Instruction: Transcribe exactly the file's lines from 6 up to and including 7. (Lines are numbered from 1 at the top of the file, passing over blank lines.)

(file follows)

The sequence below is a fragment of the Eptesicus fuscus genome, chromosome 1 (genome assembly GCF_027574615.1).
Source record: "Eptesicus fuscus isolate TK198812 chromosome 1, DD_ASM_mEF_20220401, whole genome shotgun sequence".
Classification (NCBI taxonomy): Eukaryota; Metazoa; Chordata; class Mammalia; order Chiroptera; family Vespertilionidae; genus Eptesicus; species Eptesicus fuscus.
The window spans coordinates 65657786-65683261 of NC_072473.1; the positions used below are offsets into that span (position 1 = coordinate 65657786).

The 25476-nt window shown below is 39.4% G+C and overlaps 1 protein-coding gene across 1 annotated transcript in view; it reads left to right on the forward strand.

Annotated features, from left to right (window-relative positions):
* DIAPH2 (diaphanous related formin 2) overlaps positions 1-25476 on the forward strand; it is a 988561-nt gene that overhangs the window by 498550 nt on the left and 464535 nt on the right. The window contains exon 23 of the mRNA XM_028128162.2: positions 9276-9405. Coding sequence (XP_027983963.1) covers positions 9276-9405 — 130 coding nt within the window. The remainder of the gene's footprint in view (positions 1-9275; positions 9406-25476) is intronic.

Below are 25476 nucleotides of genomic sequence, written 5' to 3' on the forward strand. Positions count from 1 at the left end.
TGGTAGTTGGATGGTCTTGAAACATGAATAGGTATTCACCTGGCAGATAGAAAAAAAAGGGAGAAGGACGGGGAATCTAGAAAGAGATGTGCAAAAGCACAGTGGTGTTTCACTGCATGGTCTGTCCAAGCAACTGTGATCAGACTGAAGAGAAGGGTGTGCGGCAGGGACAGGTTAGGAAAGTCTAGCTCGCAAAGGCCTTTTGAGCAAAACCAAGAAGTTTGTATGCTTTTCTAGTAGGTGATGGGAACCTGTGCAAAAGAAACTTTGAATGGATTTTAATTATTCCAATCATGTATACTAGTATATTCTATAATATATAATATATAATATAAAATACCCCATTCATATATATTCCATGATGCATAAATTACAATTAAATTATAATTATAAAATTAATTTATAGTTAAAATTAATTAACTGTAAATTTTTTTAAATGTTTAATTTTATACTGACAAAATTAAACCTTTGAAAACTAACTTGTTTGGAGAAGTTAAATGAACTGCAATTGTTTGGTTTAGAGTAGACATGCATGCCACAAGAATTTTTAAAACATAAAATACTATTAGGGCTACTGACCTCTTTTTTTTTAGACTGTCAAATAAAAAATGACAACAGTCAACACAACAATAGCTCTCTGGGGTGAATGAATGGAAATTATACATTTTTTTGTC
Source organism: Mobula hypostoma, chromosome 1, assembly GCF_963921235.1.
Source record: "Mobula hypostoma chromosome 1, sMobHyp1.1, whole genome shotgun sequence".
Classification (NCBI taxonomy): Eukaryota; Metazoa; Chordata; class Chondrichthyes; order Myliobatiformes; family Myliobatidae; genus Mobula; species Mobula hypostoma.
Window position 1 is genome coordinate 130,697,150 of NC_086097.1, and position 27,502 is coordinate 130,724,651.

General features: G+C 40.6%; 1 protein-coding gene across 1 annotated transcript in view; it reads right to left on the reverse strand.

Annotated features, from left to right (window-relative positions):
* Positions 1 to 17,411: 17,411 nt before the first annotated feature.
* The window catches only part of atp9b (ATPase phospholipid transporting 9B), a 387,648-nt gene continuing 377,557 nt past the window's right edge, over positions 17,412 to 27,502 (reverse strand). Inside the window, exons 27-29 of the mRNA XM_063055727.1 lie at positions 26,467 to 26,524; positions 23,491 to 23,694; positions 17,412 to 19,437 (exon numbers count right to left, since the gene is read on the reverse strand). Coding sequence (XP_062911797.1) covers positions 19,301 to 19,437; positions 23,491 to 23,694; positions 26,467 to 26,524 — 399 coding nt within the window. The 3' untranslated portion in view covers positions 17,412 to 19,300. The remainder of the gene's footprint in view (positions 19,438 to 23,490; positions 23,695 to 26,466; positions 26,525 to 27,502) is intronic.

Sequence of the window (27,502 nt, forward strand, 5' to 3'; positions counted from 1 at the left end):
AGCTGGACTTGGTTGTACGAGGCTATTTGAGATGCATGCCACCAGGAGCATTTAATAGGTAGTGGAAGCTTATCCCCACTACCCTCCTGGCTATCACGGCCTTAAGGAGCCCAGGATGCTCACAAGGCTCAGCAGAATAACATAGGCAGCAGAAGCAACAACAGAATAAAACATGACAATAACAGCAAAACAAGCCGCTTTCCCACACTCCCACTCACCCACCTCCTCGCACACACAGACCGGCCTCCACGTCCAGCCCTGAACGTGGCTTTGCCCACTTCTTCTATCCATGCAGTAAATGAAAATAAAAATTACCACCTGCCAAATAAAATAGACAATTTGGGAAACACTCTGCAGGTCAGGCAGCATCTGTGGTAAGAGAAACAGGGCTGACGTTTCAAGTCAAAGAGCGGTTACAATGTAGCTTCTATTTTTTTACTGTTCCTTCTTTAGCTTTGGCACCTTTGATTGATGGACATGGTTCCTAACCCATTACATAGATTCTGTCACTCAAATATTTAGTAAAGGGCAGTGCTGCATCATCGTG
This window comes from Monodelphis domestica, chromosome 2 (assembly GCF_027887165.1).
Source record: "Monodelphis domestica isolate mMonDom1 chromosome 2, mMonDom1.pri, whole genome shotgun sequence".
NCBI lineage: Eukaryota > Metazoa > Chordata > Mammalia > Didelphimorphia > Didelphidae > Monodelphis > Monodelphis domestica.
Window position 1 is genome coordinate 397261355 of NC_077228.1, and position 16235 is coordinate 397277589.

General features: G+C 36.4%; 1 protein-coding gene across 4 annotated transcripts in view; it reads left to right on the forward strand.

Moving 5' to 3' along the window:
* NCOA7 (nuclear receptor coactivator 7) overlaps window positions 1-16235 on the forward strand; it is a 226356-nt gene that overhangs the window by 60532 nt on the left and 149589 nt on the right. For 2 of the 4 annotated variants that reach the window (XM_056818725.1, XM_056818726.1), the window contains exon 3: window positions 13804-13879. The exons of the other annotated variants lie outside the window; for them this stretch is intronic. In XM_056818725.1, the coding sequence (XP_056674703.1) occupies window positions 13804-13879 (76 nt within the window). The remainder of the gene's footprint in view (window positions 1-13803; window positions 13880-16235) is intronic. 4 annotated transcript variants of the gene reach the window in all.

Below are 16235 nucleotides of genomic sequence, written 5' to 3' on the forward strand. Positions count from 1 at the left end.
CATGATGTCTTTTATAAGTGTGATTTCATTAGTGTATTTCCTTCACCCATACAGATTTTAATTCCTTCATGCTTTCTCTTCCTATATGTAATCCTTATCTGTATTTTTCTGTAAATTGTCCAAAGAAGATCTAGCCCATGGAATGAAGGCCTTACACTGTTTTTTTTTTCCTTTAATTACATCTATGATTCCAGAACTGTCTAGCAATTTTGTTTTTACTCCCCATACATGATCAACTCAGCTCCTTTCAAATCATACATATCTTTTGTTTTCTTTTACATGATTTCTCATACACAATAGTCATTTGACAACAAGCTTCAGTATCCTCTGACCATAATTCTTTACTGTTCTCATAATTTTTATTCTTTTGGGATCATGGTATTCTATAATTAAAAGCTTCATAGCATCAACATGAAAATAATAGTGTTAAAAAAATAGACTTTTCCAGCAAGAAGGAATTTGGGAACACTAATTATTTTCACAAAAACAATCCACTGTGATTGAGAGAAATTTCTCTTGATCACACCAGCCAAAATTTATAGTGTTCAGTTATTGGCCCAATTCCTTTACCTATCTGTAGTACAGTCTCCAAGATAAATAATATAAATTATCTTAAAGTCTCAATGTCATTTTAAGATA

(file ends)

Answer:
Annotated features, from left to right (window-relative positions):
* DIAPH2 (diaphanous related formin 2) overlaps positions 1-25476 on the forward strand; it is a 988561-nt gene that overhangs the window by 498550 nt on the left and 464535 nt on the right. The window contains exon 23 of the mRNA XM_028128162.2: positions 9276-9405. Coding sequence (XP_027983963.1) covers positions 9276-9405 — 130 coding nt within the window. The remainder of the gene's footprint in view (positions 1-9275; positions 9406-25476) is intronic.